'Father of angiogenesis' to deliver keynote address at AAO opening session

San Francisco-Medical researcher Judah Folkman, MD, will headline the American Academy of Ophthalmology’s (AAO) opening session during the 2007 annual meeting, set for Nov. 10 to 13 in New Orleans.

San Francisco-Medical researcher Judah Folkman, MD, will headline the American Academy of Ophthalmology’s (AAO) opening session during the 2007 annual meeting, set for Nov. 10 to 13 in New Orleans.

“It is an honor to have such a distinguished and accomplished researcher kick off our annual meeting,” said H. Dunbar Hoskins Jr., MD, AAO executive vice president. “Dr. Folkman’s work has paved the way for numerous advances in cancer research and is helping those with age-related macular degeneration [AMD] have a chance to save and possibly regain some of their eyesight.”

Dr. Folkman, a 1953 graduate of Ohio State University and 1957 graduate of Harvard Medical School, is best recognized for his inroads in angiogenesis research. In 1971, he theorized in the New England Journal of Medicine that all tumor growth relies on angiogenesis. His research sparked continued scientific interest in the subject, which ultimately has resulted in novel approaches to the treatment of diseases such as cancer and AMD. Additionally, Dr. Folkman’s laboratory purified the first angiogenic tumor protein, found the first angiogenesis inhibitors, and pursued anti-angiogenic therapy-focused clinical trials.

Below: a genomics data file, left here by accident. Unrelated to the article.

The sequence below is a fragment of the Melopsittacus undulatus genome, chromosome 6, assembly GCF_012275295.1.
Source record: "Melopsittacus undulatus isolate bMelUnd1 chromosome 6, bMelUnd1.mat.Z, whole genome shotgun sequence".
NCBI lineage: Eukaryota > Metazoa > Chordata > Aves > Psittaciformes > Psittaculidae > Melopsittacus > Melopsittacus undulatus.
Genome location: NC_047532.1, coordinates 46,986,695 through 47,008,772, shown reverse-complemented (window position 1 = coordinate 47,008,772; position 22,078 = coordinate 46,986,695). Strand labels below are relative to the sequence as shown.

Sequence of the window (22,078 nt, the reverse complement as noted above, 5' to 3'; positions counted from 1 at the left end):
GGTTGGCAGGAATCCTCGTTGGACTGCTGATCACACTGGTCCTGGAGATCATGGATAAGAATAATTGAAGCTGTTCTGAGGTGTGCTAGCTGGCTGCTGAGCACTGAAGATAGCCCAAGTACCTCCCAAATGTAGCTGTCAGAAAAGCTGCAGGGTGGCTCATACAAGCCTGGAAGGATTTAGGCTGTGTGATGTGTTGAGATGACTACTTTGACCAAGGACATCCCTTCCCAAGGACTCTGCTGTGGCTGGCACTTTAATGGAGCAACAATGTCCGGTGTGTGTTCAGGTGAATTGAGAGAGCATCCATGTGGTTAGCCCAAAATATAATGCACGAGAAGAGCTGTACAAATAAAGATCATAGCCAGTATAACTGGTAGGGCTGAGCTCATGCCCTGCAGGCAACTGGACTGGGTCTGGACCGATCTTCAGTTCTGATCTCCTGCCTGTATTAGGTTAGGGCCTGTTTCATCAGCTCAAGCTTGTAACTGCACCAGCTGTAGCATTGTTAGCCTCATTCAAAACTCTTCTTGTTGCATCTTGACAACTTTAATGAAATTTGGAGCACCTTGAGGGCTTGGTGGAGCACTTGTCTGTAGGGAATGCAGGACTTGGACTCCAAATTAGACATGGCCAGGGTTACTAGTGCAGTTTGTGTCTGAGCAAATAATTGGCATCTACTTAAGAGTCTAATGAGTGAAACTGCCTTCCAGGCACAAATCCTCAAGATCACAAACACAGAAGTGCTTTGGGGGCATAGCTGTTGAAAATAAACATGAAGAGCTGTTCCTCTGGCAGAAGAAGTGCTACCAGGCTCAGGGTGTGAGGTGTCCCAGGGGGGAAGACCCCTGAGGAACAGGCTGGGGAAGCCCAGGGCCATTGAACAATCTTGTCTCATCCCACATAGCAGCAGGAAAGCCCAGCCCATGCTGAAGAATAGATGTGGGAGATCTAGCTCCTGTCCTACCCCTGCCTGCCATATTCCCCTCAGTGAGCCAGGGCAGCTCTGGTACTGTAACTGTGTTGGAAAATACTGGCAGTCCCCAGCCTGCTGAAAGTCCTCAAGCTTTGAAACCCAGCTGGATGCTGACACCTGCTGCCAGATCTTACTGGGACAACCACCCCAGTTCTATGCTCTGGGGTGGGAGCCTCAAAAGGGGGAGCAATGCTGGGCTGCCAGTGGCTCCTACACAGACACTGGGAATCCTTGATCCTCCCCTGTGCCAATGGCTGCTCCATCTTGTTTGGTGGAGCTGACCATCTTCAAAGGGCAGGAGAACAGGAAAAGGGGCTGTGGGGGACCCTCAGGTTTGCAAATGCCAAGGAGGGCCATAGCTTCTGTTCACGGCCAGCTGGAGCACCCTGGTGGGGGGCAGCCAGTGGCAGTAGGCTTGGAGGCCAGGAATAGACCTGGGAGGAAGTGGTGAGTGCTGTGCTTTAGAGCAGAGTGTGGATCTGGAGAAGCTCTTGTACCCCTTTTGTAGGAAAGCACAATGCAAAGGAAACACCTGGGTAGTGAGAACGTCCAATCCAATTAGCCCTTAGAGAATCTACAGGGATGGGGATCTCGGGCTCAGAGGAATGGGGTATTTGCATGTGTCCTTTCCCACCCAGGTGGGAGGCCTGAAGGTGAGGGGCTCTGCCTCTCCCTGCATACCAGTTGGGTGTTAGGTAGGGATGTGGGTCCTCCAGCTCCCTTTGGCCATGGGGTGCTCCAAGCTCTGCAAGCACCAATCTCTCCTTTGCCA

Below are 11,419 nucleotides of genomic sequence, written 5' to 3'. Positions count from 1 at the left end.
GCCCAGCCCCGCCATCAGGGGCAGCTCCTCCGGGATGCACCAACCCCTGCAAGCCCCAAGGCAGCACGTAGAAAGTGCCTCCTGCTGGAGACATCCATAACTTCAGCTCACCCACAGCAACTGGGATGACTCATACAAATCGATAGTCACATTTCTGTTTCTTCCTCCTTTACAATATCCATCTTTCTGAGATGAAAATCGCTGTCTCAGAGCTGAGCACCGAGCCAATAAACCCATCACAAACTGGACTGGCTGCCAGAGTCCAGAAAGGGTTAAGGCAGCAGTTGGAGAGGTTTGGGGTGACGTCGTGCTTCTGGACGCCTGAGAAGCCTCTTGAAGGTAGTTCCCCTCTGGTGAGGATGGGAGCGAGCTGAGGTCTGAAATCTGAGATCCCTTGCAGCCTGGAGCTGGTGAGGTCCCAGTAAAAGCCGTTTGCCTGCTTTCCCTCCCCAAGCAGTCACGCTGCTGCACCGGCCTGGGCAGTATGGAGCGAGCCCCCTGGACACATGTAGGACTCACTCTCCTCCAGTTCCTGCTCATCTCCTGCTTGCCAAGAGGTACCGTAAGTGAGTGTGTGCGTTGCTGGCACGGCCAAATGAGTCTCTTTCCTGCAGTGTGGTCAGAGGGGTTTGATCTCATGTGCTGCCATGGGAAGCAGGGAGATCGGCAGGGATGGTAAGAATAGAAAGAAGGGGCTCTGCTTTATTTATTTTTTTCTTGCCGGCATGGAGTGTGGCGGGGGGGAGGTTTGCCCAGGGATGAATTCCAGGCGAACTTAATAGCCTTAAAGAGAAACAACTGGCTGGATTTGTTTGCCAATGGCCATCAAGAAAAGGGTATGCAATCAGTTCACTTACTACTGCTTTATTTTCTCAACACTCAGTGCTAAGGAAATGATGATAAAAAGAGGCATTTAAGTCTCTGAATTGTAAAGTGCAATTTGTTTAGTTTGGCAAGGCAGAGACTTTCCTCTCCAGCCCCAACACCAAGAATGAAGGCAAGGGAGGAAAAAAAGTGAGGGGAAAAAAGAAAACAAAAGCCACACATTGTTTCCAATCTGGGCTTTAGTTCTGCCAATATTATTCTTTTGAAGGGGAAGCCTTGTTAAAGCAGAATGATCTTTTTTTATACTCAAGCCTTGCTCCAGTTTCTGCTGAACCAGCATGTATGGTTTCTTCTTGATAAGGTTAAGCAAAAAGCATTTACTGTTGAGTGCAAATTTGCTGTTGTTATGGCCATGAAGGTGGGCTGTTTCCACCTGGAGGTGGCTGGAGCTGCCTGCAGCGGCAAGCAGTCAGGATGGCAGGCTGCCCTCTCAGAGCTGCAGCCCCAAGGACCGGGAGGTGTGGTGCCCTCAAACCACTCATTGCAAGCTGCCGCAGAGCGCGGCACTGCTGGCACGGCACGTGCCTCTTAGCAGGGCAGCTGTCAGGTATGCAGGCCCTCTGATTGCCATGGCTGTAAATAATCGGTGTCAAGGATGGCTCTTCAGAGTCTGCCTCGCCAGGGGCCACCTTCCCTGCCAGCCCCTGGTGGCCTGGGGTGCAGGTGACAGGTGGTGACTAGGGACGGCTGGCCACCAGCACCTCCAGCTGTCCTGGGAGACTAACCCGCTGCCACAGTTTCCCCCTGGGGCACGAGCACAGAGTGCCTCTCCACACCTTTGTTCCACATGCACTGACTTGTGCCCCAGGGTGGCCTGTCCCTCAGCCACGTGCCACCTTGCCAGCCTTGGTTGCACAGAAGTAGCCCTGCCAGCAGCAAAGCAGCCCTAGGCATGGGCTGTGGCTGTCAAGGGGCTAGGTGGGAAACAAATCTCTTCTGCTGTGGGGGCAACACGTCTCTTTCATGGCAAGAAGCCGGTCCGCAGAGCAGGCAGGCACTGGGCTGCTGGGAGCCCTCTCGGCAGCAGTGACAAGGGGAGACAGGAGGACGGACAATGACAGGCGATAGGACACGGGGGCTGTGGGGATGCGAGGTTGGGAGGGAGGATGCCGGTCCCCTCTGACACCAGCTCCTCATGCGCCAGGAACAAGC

He has written 389 original peer-reviewed papers and 106 book chapters and monographs; he holds honorary degrees from 15 universities and has received numerous national and international awards.